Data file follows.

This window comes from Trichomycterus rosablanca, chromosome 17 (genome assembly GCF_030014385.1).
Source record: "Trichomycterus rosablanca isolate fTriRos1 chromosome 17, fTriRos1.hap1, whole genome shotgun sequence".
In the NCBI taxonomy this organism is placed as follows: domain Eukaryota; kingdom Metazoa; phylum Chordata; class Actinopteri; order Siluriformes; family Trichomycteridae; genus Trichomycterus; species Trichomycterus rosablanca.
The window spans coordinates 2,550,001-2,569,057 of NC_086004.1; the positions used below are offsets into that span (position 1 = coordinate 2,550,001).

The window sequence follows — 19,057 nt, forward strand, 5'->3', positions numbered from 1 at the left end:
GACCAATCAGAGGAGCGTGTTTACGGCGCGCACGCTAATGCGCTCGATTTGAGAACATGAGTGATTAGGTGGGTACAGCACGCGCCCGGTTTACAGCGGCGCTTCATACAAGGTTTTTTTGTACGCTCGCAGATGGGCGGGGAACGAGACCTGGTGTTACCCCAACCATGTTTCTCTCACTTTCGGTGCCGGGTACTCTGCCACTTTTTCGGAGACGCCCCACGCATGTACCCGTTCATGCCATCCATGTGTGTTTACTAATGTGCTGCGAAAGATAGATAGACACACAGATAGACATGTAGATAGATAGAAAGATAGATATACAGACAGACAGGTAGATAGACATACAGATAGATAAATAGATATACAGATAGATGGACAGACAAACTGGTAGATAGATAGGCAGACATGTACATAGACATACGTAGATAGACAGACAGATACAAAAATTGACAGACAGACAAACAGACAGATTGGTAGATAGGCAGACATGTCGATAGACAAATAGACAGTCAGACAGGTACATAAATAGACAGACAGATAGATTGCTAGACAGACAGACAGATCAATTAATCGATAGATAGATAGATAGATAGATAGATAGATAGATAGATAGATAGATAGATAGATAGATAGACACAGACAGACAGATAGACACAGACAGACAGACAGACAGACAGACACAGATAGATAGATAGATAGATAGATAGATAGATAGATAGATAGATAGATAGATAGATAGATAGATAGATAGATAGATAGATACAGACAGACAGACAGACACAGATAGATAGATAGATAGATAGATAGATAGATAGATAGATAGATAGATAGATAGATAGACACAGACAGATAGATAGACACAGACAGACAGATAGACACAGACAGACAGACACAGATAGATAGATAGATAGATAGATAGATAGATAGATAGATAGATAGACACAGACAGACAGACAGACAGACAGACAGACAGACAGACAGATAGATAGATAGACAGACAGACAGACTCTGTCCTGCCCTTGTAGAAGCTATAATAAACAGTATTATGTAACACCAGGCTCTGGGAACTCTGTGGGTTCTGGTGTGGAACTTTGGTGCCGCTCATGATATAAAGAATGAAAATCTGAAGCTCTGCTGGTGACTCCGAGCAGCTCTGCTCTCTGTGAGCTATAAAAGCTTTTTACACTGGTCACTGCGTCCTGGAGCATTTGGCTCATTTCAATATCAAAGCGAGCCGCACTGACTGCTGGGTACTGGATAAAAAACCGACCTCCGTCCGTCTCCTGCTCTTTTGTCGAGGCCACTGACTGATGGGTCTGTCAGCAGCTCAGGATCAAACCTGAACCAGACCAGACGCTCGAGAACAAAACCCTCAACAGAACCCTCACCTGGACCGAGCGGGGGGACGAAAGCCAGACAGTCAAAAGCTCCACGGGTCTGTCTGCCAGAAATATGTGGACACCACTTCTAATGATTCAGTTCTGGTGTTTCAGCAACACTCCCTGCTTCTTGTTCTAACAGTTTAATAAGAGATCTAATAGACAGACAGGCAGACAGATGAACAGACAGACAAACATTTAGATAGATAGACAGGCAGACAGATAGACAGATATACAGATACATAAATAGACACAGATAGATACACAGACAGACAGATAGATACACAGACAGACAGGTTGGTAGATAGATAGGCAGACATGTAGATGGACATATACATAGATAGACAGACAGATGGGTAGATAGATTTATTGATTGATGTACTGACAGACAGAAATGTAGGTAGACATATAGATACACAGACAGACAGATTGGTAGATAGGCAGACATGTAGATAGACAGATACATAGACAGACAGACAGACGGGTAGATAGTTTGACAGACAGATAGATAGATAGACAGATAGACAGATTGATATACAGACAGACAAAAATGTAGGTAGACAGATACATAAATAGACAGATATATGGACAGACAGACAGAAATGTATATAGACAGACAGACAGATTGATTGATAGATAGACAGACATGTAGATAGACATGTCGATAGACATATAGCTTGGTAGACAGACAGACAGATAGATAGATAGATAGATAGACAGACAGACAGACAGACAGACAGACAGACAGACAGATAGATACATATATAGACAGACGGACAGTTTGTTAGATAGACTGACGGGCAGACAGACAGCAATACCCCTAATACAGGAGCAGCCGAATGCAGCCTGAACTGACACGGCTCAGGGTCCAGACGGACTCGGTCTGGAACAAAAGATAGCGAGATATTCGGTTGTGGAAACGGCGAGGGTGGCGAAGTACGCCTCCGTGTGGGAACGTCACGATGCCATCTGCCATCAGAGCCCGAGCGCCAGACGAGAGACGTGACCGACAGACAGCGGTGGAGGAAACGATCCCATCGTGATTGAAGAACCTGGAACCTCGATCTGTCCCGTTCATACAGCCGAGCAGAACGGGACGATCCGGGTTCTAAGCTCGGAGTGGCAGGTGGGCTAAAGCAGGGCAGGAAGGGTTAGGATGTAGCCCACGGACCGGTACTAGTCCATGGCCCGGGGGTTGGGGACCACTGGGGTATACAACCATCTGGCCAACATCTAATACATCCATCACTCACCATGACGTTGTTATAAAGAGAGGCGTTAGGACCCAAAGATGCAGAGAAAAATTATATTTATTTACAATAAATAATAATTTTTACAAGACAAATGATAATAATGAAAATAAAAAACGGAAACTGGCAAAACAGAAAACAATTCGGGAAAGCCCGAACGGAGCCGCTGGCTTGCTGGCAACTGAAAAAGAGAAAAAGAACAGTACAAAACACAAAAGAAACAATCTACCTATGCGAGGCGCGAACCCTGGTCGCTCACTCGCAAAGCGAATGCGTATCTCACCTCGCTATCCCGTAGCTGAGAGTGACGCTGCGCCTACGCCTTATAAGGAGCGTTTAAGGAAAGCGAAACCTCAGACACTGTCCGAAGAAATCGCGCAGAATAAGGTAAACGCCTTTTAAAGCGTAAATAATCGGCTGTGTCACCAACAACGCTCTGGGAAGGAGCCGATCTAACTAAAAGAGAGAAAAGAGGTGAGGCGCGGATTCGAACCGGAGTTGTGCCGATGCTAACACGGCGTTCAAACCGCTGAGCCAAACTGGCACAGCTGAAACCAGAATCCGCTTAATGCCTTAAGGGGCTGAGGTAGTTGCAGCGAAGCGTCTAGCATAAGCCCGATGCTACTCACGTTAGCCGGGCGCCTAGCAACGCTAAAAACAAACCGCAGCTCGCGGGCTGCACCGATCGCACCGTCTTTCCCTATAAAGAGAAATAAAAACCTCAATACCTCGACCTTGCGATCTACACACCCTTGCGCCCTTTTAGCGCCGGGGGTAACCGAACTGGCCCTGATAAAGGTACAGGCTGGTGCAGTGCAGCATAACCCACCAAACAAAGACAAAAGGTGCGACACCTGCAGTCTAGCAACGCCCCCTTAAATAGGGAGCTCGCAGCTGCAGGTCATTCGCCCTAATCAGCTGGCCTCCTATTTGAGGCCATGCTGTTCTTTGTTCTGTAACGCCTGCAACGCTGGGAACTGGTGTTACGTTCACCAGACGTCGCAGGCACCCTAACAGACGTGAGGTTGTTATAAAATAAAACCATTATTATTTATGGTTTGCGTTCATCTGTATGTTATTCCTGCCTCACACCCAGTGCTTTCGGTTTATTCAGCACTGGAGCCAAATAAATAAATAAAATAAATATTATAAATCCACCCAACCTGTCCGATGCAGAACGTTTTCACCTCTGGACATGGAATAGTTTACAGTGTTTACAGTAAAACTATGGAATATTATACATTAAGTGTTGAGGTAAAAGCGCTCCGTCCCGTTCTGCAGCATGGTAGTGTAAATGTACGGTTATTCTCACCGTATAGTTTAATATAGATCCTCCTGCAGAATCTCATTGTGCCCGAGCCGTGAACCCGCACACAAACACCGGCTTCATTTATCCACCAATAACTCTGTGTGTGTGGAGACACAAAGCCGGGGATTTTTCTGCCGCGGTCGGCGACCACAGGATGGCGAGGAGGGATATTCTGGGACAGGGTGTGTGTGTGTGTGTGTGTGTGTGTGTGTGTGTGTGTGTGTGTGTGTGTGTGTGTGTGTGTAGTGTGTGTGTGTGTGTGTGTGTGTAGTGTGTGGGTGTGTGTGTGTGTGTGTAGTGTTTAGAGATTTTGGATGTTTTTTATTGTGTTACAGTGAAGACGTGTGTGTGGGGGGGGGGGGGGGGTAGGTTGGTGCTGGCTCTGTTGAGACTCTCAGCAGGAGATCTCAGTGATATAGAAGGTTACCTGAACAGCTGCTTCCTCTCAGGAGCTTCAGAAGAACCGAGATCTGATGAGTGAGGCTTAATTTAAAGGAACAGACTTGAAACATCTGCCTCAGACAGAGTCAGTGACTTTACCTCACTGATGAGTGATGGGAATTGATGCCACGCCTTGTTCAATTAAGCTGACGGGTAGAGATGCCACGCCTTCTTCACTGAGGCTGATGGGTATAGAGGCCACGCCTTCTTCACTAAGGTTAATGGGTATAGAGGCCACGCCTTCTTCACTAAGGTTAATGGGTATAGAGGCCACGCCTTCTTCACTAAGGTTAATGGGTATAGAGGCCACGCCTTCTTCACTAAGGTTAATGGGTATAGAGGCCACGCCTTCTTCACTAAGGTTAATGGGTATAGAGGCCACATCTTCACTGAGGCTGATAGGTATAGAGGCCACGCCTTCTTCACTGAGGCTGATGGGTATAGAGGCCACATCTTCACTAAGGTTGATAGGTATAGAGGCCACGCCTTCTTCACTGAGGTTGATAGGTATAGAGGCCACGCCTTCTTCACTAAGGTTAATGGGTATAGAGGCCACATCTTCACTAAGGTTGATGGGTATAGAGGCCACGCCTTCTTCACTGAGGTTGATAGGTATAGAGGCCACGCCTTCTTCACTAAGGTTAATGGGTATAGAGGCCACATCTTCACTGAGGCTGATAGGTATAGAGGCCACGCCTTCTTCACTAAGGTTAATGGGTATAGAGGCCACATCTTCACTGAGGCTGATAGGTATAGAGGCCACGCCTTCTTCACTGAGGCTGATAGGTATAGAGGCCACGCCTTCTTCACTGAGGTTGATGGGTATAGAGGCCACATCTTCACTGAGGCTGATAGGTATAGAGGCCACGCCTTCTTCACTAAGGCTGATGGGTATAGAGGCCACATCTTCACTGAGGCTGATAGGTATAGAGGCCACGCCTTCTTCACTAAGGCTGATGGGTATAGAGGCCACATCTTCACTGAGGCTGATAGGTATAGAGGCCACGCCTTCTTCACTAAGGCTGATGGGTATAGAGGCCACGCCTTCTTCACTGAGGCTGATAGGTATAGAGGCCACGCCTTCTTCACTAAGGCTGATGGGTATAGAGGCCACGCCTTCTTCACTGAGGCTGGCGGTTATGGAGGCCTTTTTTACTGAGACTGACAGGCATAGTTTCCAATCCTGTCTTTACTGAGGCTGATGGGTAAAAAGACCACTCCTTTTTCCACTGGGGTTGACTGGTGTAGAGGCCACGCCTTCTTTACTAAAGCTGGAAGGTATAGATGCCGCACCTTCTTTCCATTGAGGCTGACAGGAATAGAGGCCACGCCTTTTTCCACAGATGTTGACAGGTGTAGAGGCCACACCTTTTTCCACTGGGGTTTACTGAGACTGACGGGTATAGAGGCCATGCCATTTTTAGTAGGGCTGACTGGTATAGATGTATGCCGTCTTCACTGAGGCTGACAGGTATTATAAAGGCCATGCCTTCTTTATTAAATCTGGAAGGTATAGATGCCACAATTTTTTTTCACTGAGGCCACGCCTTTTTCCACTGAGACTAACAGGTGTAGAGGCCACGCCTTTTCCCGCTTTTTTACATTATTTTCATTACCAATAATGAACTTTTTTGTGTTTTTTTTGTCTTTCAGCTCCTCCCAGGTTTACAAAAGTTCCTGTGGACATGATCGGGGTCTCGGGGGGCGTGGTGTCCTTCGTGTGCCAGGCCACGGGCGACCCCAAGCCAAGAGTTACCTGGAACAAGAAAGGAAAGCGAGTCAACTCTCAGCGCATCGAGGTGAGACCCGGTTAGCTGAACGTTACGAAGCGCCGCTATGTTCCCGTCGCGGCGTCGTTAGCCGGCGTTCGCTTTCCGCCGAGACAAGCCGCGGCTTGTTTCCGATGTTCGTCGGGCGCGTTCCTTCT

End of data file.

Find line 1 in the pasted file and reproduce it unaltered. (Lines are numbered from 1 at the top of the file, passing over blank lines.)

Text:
This window comes from Trichomycterus rosablanca, chromosome 17 (genome assembly GCF_030014385.1).